Fwd = Near-Death Experiences Under Spotlight At Seattle Conference
- Forwarded by: fwestra@... (Frits Westra)
Original Date: Thu, 2 Aug 2001 05:25:16 -0700
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Near-Death Experiences Under Spotlight At Seattle Conference
[Original headline: A glimpse of the 'other side': Seattle conference unites
near-death individuals ]
Not afraid of dying, not afraid of living: Kimberly Clark Sharp has
experienced near death.
The day Kimberly Clark Sharp died was the day her life really began.
It was 1970 in Shawnee Mission, Kan., and she was registering her car
at the Department of Motor Vehicles office. Leaving the DMV, she
suddenly collapsed. She had no pulse. Cardiac arrhythmia, Sharp
learned later, a wild fluctuation of her heart.
Several firefighters tried to revive her through cardio-pulmonary
resuscitation, but couldn't.
By medical definition, Sharp was dead but strangely, she never felt
Her spirit was alive.
She remembers entering a warm, dense, gray fog. She waded through the
fog, comfort and serenity surrounding her. It was a new world, where
the past, present and future existed as one.
Suddenly an explosion erupted beneath her, and Sharp saw a light what
she later described as the light of God and of love. She learned the
answers to the eternal questions, answers not in words but in a
She felt she was home.
But she didn't last long there. She yearned to stay but was pulled
back to earth, to a lifeless body that lay on the ground.
Sharp's life should have ended right there, at age 22, a tragic end to
an innocent and sheltered life. But her life had merely begun.
Now, 30 years later, Sharp is living in Seattle a retired professor of
social work and author of a book based on her story and the stories of
thousands of people like her who came to the edge of dying.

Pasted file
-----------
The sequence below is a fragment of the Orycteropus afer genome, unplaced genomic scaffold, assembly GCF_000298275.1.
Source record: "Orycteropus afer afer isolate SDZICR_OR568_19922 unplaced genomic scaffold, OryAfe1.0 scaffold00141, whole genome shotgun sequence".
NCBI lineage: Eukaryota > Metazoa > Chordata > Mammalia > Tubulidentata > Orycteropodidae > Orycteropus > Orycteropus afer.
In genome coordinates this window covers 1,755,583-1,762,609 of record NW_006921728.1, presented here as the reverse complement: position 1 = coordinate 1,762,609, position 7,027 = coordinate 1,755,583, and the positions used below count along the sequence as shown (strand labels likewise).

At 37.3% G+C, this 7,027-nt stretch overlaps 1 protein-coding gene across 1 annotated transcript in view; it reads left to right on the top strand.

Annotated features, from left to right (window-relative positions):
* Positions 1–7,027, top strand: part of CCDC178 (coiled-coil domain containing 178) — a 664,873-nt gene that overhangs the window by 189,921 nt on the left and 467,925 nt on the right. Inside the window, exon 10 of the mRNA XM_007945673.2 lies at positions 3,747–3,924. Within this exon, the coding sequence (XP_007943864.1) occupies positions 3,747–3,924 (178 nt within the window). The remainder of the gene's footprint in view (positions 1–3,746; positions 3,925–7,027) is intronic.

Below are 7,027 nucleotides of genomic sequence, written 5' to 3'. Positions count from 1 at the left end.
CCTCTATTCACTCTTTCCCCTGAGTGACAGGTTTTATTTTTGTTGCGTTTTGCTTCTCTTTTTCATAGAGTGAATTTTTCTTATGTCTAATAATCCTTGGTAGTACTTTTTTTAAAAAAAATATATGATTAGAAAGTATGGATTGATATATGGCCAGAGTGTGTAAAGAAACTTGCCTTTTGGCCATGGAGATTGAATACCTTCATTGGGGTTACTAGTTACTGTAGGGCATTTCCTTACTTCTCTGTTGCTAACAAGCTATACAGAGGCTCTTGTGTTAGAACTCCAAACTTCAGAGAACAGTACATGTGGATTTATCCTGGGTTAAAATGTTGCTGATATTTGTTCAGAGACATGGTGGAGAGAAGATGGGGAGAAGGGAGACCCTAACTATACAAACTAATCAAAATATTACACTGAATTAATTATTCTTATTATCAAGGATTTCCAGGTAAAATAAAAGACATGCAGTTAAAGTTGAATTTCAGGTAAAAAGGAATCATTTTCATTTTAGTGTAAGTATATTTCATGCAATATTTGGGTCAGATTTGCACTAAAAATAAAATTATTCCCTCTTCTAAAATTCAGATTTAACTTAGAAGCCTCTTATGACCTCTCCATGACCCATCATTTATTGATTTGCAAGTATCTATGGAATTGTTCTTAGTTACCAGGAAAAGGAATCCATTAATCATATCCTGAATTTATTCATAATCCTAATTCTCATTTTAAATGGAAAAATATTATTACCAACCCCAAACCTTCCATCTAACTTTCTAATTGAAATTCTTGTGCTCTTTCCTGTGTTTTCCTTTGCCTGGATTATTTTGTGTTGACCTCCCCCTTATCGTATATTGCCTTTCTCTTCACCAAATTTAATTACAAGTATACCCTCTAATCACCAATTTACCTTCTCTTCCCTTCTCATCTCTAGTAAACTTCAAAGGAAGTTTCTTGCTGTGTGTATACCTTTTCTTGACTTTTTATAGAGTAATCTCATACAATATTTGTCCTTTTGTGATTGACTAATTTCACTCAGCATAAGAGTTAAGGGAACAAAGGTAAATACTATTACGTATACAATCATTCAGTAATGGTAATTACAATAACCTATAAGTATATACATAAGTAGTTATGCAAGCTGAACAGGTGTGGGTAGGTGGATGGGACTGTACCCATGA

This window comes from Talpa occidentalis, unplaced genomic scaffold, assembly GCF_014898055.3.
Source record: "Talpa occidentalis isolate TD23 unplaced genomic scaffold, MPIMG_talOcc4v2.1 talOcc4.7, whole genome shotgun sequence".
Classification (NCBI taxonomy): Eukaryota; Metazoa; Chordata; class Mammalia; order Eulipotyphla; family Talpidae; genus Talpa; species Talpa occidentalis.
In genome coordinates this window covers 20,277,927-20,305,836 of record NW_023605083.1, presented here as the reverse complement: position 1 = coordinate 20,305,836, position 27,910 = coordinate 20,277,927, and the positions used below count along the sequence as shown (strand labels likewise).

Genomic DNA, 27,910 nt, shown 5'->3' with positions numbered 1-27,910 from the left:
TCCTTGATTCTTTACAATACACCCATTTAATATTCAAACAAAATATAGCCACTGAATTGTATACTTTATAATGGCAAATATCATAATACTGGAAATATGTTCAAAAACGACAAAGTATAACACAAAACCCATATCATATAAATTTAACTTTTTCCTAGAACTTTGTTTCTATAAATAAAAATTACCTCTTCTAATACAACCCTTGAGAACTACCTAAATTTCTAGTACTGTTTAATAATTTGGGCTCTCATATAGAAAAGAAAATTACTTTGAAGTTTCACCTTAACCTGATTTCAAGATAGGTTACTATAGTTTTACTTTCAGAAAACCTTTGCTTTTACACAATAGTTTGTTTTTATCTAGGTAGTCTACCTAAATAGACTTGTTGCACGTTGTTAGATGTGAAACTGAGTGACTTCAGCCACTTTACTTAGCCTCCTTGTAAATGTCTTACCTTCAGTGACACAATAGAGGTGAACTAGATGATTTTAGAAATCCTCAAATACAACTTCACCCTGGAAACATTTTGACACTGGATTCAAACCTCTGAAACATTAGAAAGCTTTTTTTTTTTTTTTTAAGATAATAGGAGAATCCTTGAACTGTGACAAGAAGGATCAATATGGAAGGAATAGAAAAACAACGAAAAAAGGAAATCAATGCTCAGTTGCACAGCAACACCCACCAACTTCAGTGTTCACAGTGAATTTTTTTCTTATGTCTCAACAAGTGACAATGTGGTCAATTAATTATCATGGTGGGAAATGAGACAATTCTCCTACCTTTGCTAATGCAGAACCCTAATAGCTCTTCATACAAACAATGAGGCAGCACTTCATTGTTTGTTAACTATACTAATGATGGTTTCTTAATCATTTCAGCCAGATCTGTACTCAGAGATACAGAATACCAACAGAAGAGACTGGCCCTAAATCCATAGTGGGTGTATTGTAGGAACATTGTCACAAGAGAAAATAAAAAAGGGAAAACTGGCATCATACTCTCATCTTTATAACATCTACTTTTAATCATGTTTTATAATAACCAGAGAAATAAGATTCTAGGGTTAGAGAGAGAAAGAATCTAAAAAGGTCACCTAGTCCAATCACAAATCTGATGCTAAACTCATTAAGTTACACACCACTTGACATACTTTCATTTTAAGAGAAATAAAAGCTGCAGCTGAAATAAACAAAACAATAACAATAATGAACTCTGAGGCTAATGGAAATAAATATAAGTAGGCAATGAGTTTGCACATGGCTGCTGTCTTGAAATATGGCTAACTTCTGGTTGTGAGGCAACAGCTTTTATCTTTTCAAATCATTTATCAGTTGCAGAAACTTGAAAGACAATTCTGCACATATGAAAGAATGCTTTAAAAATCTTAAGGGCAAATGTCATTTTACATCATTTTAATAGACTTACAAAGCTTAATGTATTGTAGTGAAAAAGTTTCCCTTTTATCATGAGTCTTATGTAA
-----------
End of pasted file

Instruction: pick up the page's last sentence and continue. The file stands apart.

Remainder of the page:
And she'll be one of the expert speakers at the annual conference of
the International Association of Near-Death Studies, which runs
through tomorrow in Seattle.
(The featured speaker at tomorrow night's banquet will be Betty Eadie,
the Seattle-area author whose 1993 book about her own near-death
experience, "Embraced by the Light," became a best-selling
People come to the conference for many reasons. There are health-care
professionals who want to know how to deal with people who have had
near-death experiences. There are researchers who will present the
newest findings in the field. And there are those who, like Sharp,
arrived at the brink, then came back, and want to know more.
Seattle may be the most appropriate place for the meeting: The city,
Sharp says, has one of the highest rates of near-death incidents
reported in the country.
One reason could be the level of emergency medical knowledge here. In
Seattle, more citizens know CPR than any other city, and fully 64
percent of heart-attack victims get CPR from a citizen before
emergency services arrive, one of the top rates in the world.
Good place to live
The city's nationally known emergency medical service, Medic One, has
one of the best resuscitation rates in the world. Emergency-service
workers here brag of the city's 30 percent survival rates in emergency